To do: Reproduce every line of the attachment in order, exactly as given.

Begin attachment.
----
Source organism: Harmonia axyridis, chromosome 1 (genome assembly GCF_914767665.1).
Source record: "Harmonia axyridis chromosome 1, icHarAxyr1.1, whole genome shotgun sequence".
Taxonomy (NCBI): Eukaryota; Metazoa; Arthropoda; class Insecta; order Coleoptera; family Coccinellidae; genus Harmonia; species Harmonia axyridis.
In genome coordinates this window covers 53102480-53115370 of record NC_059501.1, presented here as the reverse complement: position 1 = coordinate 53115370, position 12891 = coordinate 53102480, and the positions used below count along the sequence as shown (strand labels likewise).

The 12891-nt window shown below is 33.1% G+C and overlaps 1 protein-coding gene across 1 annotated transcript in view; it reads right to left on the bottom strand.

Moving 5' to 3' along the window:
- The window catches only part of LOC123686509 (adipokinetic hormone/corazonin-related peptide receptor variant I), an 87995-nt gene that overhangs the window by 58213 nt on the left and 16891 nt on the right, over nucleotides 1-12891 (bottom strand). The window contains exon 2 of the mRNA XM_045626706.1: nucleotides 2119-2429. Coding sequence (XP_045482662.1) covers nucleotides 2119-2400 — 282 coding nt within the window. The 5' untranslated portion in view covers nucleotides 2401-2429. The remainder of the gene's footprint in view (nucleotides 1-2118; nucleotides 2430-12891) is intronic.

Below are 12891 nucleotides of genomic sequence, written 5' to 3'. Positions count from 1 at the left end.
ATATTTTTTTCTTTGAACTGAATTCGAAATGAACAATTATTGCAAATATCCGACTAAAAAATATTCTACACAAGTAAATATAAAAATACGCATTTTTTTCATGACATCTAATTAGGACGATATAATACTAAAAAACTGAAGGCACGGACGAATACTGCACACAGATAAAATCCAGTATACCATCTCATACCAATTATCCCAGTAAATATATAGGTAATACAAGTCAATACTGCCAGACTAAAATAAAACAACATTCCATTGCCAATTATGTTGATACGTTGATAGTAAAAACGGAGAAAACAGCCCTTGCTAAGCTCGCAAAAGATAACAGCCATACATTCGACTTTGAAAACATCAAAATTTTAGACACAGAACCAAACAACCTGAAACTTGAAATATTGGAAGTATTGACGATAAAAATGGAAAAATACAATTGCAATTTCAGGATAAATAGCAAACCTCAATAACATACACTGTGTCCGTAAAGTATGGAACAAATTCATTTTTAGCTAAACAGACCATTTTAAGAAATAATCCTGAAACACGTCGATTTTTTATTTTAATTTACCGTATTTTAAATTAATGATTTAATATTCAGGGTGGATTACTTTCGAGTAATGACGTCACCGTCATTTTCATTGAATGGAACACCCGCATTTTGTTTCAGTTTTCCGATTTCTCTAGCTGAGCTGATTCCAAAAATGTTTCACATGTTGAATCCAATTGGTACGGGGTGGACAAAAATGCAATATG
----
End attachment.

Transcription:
Source organism: Harmonia axyridis, chromosome 1 (genome assembly GCF_914767665.1).
Source record: "Harmonia axyridis chromosome 1, icHarAxyr1.1, whole genome shotgun sequence".
Taxonomy (NCBI): Eukaryota; Metazoa; Arthropoda; class Insecta; order Coleoptera; family Coccinellidae; genus Harmonia; species Harmonia axyridis.
In genome coordinates this window covers 53102480-53115370 of record NC_059501.1, presented here as the reverse complement: position 1 = coordinate 53115370, position 12891 = coordinate 53102480, and the positions used below count along the sequence as shown (strand labels likewise).

The 12891-nt window shown below is 33.1% G+C and overlaps 1 protein-coding gene across 1 annotated transcript in view; it reads right to left on the bottom strand.

Moving 5' to 3' along the window:
- The window catches only part of LOC123686509 (adipokinetic hormone/corazonin-related peptide receptor variant I), an 87995-nt gene that overhangs the window by 58213 nt on the left and 16891 nt on the right, over nucleotides 1-12891 (bottom strand). The window contains exon 2 of the mRNA XM_045626706.1: nucleotides 2119-2429. Coding sequence (XP_045482662.1) covers nucleotides 2119-2400 — 282 coding nt within the window. The 5' untranslated portion in view covers nucleotides 2401-2429. The remainder of the gene's footprint in view (nucleotides 1-2118; nucleotides 2430-12891) is intronic.

Below are 12891 nucleotides of genomic sequence, written 5' to 3'. Positions count from 1 at the left end.
ATATTTTTTTCTTTGAACTGAATTCGAAATGAACAATTATTGCAAATATCCGACTAAAAAATATTCTACACAAGTAAATATAAAAATACGCATTTTTTTCATGACATCTAATTAGGACGATATAATACTAAAAAACTGAAGGCACGGACGAATACTGCACACAGATAAAATCCAGTATACCATCTCATACCAATTATCCCAGTAAATATATAGGTAATACAAGTCAATACTGCCAGACTAAAATAAAACAACATTCCATTGCCAATTATGTTGATACGTTGATAGTAAAAACGGAGAAAACAGCCCTTGCTAAGCTCGCAAAAGATAACAGCCATACATTCGACTTTGAAAACATCAAAATTTTAGACACAGAACCAAACAACCTGAAACTTGAAATATTGGAAGTATTGACGATAAAAATGGAAAAATACAATTGCAATTTCAGGATAAATAGCAAACCTCAATAACATACACTGTGTCCGTAAAGTATGGAACAAATTCATTTTTAGCTAAACAGACCATTTTAAGAAATAATCCTGAAACACGTCGATTTTTTATTTTAATTTACCGTATTTTAAATTAATGATTTAATATTCAGGGTGGATTACTTTCGAGTAATGACGTCACCGTCATTTTCATTGAATGGAACACCCGCATTTTGTTTCAGTTTTCCGATTTCTCTAGCTGAGCTGATTCCAAAAATGTTTCACATGTTGAATCCAATTGGTACGGGGTGGACAAAAATGCAATATG